Jim Marshall said it best with his retort to coach Bud Grant regarding the intensity of a practice: “coach, there’s only so much tread on the tire.” A recent article described the anatomy and functional mechanics of the shoulder girdle via an automotive theme. This series of articles will discuss what the “car” owner needs to be looking out for with respect to any “odd noises” emanating thereof. Being aware of the classic symptoms of shoulder wear and tear with subsequent proactive intervention at the “shop” will ensure that this complicated joint will be functioning at its full potential, thus helping you to accomplish the majority of your desired daily activities without significant pain or impairment.
The Process of Shoulder Wear & Tear
The majority of shoulder injuries arise due to recurring mild injuries (microtrauma) experienced as a younger adult or adolescent. As a young adult, we typically do a poor job listening to and appreciating symptoms of dysfunction and pain assuming that all is well and the presenting issue will resolve on its own. Unfortunately, “there is only so much tread on the tire” and a process of permanent change is already beginning to take place below a level of formal appreciation with respect to intervention. This reality and the subsequent problems that can arise later in life (when we have the time and money to do the fun stuff like play tennis) need to be appropriately addressed to ensure fruition of one’s recreational goals as a senior.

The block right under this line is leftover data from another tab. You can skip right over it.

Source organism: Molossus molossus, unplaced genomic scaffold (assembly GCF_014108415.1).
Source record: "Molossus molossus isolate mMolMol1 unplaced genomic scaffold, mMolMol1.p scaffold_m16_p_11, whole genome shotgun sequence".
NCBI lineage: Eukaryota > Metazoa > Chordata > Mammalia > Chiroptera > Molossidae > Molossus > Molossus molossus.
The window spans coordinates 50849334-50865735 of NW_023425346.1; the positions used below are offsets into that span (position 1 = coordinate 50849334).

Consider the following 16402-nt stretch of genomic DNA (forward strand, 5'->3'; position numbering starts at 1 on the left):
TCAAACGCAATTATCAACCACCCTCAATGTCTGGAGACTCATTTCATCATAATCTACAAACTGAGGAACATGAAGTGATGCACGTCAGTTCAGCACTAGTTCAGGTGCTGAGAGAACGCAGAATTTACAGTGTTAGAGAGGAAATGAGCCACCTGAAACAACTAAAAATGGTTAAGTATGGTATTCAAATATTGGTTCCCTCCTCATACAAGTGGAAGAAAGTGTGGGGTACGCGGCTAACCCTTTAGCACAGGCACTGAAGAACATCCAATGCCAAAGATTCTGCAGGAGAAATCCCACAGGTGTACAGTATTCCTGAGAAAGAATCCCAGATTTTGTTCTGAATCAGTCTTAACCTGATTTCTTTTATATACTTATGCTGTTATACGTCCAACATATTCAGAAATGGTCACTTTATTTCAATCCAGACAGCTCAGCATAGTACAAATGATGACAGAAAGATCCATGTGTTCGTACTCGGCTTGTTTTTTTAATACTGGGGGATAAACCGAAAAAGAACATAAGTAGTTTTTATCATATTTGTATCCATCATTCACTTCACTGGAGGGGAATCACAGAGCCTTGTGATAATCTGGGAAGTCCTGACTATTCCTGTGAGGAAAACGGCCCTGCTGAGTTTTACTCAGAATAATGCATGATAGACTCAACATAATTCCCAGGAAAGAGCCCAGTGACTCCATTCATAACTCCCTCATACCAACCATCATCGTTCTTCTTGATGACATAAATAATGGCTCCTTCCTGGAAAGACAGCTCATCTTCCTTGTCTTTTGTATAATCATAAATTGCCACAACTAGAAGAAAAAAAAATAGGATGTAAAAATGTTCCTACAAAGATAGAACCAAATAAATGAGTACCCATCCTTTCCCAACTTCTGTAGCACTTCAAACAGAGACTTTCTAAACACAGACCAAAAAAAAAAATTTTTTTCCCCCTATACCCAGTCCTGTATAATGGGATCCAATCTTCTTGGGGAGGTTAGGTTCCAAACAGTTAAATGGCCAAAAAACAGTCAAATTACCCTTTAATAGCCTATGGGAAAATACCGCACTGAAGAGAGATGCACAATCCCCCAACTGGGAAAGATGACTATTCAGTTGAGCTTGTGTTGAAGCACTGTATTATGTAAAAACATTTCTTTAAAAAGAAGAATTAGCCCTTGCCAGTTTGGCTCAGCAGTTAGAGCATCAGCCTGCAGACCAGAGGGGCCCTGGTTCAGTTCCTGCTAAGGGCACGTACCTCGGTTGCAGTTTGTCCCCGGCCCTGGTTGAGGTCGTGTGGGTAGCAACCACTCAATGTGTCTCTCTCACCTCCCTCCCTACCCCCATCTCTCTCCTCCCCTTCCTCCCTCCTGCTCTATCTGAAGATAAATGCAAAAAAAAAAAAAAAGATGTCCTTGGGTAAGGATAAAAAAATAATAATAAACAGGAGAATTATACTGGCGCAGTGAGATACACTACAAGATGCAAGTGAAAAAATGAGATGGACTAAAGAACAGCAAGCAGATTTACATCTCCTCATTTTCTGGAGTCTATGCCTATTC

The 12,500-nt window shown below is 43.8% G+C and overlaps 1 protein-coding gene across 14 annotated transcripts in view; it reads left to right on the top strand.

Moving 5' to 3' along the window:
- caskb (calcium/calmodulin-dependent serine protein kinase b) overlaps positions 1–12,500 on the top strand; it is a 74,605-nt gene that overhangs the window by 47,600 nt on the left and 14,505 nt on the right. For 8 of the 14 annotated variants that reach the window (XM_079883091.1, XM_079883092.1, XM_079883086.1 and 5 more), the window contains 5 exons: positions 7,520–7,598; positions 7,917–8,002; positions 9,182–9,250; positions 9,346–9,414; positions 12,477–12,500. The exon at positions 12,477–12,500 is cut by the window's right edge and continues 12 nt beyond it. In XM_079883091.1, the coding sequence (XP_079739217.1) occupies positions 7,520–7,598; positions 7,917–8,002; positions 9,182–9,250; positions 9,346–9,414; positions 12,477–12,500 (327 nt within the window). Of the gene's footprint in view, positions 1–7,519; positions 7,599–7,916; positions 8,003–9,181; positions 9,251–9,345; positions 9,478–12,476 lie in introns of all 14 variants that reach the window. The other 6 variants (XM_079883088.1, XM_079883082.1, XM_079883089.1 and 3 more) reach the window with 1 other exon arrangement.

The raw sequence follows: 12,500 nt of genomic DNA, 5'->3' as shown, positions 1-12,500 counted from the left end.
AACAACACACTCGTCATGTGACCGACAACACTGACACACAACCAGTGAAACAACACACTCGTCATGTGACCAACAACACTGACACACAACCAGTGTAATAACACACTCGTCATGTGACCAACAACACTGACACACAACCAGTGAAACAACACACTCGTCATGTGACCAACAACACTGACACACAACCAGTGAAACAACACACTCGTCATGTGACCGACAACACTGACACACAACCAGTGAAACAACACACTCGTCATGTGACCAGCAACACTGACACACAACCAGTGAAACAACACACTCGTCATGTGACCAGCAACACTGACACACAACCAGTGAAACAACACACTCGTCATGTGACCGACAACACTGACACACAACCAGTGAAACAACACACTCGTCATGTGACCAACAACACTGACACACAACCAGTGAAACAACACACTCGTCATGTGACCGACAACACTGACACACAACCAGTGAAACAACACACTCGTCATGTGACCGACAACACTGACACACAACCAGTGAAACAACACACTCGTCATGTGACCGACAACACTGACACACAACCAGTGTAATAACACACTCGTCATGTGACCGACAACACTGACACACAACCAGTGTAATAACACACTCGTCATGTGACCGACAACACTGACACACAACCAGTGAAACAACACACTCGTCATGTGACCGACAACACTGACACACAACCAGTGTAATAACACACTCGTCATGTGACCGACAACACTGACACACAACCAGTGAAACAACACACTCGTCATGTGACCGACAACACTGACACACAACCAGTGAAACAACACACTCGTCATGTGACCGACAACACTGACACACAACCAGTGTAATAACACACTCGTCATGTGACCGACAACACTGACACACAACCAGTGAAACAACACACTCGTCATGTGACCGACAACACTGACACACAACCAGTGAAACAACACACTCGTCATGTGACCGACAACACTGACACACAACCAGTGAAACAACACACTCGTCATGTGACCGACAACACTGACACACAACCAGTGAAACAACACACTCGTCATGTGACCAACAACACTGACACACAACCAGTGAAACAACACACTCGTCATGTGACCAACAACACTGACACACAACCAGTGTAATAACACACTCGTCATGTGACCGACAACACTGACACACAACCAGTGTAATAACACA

20s & 30s
Injury about the tendon (attaches muscle to bone), bursa (protects tendon from bone) as well as cartilaginous tissue is already occurring in our 20’s and 30’s. The ability to self-repair is quite significant but no longer perfect. This generally coincides with a progressively sedentary lifestyle as one settles into a career and family life. We no longer go to a particular sport practice on a regular basis to maintain and improve upon our physical stature. Yet the desire to perform at a prior level of intensity is maintained.
To remedy the trauma as well as attempt to route the body in a less damaging direction, the body uses an inherent fight or flight mechanism initiating soft tissue mobility loss about ligamentous (connects a bone to another bone) and capsular tissue (houses the synovial fluid within the joint). Thus as an early middle ages, we begin to experience a general level of flexibility loss as well as subsequent weakness at the extremes of mobility. Subsequently, positioning the joint in extreme positions with too big a load now becomes traumatic.
How to Remedy Shoulder Issues in Your 20s & 30s
- Implementing and diligently following a functional exercise program that maintains strength at end ranges of motion which is sport specific to the loads and forces placed on the joint.
- If the shoulder is injured, one must allow for complete healing prior to the initiation of a restorative rehab and/or exercise program.
- Returning to tennis (for example) is broken down into component parts, i.e. starting with simpler racquet motion patterns such as a modified forehand culminating with serving motions; again appreciating the parameters of progressive reps and intensity thereof, and expanding through three dimensional motions.
If you have any questions about your shoulder condition or injury, we are always available to answer your questions. Contact our Twin Cities shoulder rehab specialist Terry Buisman at 952-922-0330.
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